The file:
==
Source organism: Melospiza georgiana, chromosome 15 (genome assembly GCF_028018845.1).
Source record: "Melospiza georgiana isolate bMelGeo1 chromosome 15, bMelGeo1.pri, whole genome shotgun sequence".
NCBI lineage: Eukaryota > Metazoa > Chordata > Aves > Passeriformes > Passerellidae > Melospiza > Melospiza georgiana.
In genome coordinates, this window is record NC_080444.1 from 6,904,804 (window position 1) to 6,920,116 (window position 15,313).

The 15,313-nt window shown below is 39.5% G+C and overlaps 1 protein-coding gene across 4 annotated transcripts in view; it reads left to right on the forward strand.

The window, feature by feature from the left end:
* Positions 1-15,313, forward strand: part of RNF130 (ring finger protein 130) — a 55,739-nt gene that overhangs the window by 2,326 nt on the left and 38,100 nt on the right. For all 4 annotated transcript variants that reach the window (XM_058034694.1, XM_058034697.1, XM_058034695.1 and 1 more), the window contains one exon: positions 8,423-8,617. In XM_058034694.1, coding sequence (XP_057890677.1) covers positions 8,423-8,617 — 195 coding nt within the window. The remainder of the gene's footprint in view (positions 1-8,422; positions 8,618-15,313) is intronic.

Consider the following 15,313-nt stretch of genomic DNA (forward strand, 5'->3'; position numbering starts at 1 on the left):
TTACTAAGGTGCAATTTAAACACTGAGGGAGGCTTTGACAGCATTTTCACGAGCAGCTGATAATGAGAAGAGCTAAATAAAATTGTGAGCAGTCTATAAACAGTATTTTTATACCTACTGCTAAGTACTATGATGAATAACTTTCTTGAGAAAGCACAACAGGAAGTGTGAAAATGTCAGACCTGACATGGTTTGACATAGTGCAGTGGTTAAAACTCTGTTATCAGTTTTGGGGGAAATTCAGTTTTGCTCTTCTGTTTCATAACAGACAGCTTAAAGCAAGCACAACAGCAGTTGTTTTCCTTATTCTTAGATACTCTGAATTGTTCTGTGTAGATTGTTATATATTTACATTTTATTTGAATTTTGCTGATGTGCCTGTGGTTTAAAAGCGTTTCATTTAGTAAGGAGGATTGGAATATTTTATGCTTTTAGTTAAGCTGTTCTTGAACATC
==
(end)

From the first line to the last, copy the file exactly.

Source organism: Melospiza georgiana, chromosome 15 (genome assembly GCF_028018845.1).
Source record: "Melospiza georgiana isolate bMelGeo1 chromosome 15, bMelGeo1.pri, whole genome shotgun sequence".
NCBI lineage: Eukaryota > Metazoa > Chordata > Aves > Passeriformes > Passerellidae > Melospiza > Melospiza georgiana.
In genome coordinates, this window is record NC_080444.1 from 6,904,804 (window position 1) to 6,920,116 (window position 15,313).

The 15,313-nt window shown below is 39.5% G+C and overlaps 1 protein-coding gene across 4 annotated transcripts in view; it reads left to right on the forward strand.

The window, feature by feature from the left end:
* Positions 1-15,313, forward strand: part of RNF130 (ring finger protein 130) — a 55,739-nt gene that overhangs the window by 2,326 nt on the left and 38,100 nt on the right. For all 4 annotated transcript variants that reach the window (XM_058034694.1, XM_058034697.1, XM_058034695.1 and 1 more), the window contains one exon: positions 8,423-8,617. In XM_058034694.1, coding sequence (XP_057890677.1) covers positions 8,423-8,617 — 195 coding nt within the window. The remainder of the gene's footprint in view (positions 1-8,422; positions 8,618-15,313) is intronic.

Consider the following 15,313-nt stretch of genomic DNA (forward strand, 5'->3'; position numbering starts at 1 on the left):
TTACTAAGGTGCAATTTAAACACTGAGGGAGGCTTTGACAGCATTTTCACGAGCAGCTGATAATGAGAAGAGCTAAATAAAATTGTGAGCAGTCTATAAACAGTATTTTTATACCTACTGCTAAGTACTATGATGAATAACTTTCTTGAGAAAGCACAACAGGAAGTGTGAAAATGTCAGACCTGACATGGTTTGACATAGTGCAGTGGTTAAAACTCTGTTATCAGTTTTGGGGGAAATTCAGTTTTGCTCTTCTGTTTCATAACAGACAGCTTAAAGCAAGCACAACAGCAGTTGTTTTCCTTATTCTTAGATACTCTGAATTGTTCTGTGTAGATTGTTATATATTTACATTTTATTTGAATTTTGCTGATGTGCCTGTGGTTTAAAAGCGTTTCATTTAGTAAGGAGGATTGGAATATTTTATGCTTTTAGTTAAGCTGTTCTTGAACATC